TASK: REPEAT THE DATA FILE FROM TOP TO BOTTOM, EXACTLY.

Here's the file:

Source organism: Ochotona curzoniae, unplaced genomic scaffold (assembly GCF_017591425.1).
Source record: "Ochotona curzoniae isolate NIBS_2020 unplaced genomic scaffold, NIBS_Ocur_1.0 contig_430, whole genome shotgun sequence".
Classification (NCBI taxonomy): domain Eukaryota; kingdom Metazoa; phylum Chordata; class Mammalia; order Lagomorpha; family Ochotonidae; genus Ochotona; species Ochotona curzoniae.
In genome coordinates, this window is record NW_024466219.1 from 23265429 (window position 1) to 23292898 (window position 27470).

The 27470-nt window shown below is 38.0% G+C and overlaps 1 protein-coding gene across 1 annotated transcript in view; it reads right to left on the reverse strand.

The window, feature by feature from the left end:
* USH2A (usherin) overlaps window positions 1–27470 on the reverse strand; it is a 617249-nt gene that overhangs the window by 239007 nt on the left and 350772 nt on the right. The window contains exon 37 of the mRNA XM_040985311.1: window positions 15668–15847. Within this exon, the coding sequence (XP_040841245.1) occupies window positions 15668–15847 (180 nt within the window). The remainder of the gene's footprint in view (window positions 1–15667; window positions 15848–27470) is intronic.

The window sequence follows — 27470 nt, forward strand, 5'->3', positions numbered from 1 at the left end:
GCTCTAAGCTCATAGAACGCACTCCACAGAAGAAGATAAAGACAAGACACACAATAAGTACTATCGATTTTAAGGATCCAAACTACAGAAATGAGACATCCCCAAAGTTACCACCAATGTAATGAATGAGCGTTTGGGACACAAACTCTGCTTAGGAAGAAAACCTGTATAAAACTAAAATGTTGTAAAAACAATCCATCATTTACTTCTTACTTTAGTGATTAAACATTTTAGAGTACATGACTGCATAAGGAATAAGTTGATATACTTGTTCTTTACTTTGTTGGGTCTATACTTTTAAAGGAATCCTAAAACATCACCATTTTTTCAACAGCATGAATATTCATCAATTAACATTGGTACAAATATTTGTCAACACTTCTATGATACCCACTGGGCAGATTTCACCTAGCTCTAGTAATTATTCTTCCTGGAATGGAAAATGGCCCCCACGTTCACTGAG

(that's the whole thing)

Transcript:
Source organism: Ochotona curzoniae, unplaced genomic scaffold (assembly GCF_017591425.1).
Source record: "Ochotona curzoniae isolate NIBS_2020 unplaced genomic scaffold, NIBS_Ocur_1.0 contig_430, whole genome shotgun sequence".
Classification (NCBI taxonomy): domain Eukaryota; kingdom Metazoa; phylum Chordata; class Mammalia; order Lagomorpha; family Ochotonidae; genus Ochotona; species Ochotona curzoniae.
In genome coordinates, this window is record NW_024466219.1 from 23265429 (window position 1) to 23292898 (window position 27470).

The 27470-nt window shown below is 38.0% G+C and overlaps 1 protein-coding gene across 1 annotated transcript in view; it reads right to left on the reverse strand.

The window, feature by feature from the left end:
* USH2A (usherin) overlaps window positions 1–27470 on the reverse strand; it is a 617249-nt gene that overhangs the window by 239007 nt on the left and 350772 nt on the right. The window contains exon 37 of the mRNA XM_040985311.1: window positions 15668–15847. Within this exon, the coding sequence (XP_040841245.1) occupies window positions 15668–15847 (180 nt within the window). The remainder of the gene's footprint in view (window positions 1–15667; window positions 15848–27470) is intronic.

The window sequence follows — 27470 nt, forward strand, 5'->3', positions numbered from 1 at the left end:
GCTCTAAGCTCATAGAACGCACTCCACAGAAGAAGATAAAGACAAGACACACAATAAGTACTATCGATTTTAAGGATCCAAACTACAGAAATGAGACATCCCCAAAGTTACCACCAATGTAATGAATGAGCGTTTGGGACACAAACTCTGCTTAGGAAGAAAACCTGTATAAAACTAAAATGTTGTAAAAACAATCCATCATTTACTTCTTACTTTAGTGATTAAACATTTTAGAGTACATGACTGCATAAGGAATAAGTTGATATACTTGTTCTTTACTTTGTTGGGTCTATACTTTTAAAGGAATCCTAAAACATCACCATTTTTTCAACAGCATGAATATTCATCAATTAACATTGGTACAAATATTTGTCAACACTTCTATGATACCCACTGGGCAGATTTCACCTAGCTCTAGTAATTATTCTTCCTGGAATGGAAAATGGCCCCCACGTTCACTGAG